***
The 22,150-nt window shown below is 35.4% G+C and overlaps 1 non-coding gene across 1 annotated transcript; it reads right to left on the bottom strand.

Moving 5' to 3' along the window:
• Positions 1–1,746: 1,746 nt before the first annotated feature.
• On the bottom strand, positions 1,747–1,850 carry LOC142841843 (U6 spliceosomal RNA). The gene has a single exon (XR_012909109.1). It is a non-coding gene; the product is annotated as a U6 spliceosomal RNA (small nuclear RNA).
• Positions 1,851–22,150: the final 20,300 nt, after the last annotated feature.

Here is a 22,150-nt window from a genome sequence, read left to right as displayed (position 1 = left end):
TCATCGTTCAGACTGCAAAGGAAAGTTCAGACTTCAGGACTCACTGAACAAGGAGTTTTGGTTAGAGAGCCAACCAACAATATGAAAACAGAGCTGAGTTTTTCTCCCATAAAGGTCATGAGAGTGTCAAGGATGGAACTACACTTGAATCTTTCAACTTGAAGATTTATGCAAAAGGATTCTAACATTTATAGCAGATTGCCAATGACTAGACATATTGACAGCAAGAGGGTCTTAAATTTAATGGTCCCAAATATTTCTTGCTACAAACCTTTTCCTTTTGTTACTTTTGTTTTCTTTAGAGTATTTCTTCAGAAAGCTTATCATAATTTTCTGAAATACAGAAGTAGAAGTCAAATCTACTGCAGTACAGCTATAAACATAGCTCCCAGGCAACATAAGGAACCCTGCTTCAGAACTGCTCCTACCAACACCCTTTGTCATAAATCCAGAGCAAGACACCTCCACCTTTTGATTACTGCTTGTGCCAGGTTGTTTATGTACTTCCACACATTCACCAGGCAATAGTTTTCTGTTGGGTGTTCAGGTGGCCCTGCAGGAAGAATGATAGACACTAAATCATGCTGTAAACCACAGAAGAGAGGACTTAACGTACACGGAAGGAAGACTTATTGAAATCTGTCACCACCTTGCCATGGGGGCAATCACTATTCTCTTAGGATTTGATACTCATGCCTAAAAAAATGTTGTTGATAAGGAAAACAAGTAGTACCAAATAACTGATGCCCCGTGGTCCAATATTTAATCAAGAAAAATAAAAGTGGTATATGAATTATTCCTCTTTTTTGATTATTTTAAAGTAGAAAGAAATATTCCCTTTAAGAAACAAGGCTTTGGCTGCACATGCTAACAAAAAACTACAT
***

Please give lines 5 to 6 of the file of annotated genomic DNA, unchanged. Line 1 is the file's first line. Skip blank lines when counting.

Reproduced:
• Positions 1,851–22,150: the final 20,300 nt, after the last annotated feature.

Here is a 22,150-nt window from a genome sequence, read left to right as displayed (position 1 = left end):